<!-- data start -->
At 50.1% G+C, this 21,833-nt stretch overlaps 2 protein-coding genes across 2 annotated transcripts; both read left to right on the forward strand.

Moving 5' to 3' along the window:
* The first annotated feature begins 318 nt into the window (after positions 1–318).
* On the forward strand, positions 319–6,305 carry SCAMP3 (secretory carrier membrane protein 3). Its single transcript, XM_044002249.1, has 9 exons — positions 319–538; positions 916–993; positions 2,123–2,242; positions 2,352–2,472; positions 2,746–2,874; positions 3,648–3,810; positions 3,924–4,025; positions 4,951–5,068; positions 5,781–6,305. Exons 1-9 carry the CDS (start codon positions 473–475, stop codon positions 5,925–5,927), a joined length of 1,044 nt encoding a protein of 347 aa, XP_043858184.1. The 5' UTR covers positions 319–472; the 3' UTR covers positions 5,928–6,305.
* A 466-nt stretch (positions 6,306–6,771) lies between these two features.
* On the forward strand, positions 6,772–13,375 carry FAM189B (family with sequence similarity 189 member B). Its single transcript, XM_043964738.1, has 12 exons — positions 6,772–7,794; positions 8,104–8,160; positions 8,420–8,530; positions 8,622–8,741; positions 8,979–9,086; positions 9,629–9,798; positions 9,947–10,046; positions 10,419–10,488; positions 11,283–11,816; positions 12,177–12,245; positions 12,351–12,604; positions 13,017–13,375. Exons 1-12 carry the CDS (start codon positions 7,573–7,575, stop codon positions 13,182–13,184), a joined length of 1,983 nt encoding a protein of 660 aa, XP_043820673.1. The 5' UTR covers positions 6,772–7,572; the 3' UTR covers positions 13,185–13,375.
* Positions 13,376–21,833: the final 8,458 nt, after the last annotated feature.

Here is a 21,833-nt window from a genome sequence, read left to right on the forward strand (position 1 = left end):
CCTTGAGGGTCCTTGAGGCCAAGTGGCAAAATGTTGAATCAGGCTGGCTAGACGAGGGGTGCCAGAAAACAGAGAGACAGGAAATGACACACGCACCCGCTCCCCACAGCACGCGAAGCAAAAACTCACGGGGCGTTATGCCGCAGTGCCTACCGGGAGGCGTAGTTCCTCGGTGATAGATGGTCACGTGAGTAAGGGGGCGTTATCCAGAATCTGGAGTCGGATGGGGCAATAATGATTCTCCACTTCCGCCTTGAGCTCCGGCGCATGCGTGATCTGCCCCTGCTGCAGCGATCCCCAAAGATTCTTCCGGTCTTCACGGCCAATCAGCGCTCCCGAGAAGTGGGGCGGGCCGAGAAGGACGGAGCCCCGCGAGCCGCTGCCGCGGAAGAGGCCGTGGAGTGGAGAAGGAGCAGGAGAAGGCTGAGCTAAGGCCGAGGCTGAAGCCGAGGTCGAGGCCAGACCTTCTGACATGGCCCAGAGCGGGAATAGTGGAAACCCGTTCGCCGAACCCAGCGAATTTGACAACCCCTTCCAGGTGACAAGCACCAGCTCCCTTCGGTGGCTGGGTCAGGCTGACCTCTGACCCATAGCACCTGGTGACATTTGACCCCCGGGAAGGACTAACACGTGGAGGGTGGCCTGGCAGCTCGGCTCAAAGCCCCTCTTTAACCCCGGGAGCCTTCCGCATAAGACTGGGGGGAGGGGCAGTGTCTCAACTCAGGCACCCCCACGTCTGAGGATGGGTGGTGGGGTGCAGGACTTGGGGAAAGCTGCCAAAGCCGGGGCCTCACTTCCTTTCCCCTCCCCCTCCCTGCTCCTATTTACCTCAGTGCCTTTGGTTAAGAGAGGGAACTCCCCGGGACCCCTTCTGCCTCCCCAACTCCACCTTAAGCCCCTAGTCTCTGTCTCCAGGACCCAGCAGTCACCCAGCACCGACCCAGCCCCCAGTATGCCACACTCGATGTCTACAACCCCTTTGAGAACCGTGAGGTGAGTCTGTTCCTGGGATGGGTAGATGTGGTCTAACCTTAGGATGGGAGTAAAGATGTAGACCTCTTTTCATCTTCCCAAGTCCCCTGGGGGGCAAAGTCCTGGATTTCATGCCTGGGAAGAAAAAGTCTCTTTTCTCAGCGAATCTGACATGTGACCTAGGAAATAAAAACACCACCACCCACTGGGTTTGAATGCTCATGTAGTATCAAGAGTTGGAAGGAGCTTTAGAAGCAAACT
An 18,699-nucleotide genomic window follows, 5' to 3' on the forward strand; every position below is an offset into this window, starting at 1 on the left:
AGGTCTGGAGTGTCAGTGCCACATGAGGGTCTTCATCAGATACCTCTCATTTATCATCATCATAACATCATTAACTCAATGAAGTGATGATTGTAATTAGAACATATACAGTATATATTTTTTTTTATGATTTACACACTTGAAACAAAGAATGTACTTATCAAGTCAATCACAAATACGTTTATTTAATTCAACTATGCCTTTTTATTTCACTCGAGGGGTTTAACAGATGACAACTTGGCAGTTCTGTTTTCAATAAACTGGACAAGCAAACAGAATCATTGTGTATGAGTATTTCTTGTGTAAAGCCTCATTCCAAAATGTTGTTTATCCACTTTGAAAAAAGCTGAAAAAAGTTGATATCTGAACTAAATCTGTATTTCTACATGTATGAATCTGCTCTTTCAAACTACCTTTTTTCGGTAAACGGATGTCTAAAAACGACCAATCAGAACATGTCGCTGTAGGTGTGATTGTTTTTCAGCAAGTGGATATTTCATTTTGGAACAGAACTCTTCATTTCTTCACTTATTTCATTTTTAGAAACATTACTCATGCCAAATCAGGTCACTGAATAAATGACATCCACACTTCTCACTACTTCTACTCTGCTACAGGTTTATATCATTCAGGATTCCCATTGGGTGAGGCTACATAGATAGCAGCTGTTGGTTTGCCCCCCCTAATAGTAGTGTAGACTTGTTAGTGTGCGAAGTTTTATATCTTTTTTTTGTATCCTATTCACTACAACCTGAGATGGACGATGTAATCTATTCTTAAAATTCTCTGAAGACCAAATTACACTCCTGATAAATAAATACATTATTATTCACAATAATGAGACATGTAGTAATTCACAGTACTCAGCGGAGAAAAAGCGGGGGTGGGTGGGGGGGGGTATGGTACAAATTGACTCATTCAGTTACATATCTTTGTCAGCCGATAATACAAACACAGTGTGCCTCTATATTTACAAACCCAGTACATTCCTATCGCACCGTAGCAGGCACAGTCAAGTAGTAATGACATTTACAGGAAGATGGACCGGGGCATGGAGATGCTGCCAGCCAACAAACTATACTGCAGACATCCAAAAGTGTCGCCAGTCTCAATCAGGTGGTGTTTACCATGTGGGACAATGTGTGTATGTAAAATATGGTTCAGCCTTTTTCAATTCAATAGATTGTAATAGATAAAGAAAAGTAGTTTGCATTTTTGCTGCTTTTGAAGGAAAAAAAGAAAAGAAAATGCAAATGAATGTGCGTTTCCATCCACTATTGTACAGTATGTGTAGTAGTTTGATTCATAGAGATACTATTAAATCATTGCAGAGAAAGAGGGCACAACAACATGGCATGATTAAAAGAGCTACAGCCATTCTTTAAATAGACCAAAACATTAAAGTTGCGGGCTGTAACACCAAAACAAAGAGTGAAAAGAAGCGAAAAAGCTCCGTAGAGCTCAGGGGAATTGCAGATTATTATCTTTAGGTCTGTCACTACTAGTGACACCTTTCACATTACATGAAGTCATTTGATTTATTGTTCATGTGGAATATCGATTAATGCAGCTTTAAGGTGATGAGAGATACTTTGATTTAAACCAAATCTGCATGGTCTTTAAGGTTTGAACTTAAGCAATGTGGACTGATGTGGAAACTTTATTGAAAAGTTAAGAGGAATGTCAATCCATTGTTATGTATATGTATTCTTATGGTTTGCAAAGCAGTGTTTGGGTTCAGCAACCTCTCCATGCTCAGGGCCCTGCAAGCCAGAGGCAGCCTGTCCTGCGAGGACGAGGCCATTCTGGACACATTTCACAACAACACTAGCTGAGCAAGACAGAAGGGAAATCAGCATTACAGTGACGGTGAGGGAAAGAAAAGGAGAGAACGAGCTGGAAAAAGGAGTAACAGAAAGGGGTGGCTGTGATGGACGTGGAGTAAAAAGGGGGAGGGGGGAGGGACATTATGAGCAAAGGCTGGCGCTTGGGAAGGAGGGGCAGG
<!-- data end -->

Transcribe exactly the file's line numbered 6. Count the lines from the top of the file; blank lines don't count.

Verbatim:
* On the forward strand, positions 6,772–13,375 carry FAM189B (family with sequence similarity 189 member B). Its single transcript, XM_043964738.1, has 12 exons — positions 6,772–7,794; positions 8,104–8,160; positions 8,420–8,530; positions 8,622–8,741; positions 8,979–9,086; positions 9,629–9,798; positions 9,947–10,046; positions 10,419–10,488; positions 11,283–11,816; positions 12,177–12,245; positions 12,351–12,604; positions 13,017–13,375. Exons 1-12 carry the CDS (start codon positions 7,573–7,575, stop codon positions 13,182–13,184), a joined length of 1,983 nt encoding a protein of 660 aa, XP_043820673.1. The 5' UTR covers positions 6,772–7,572; the 3' UTR covers positions 13,185–13,375.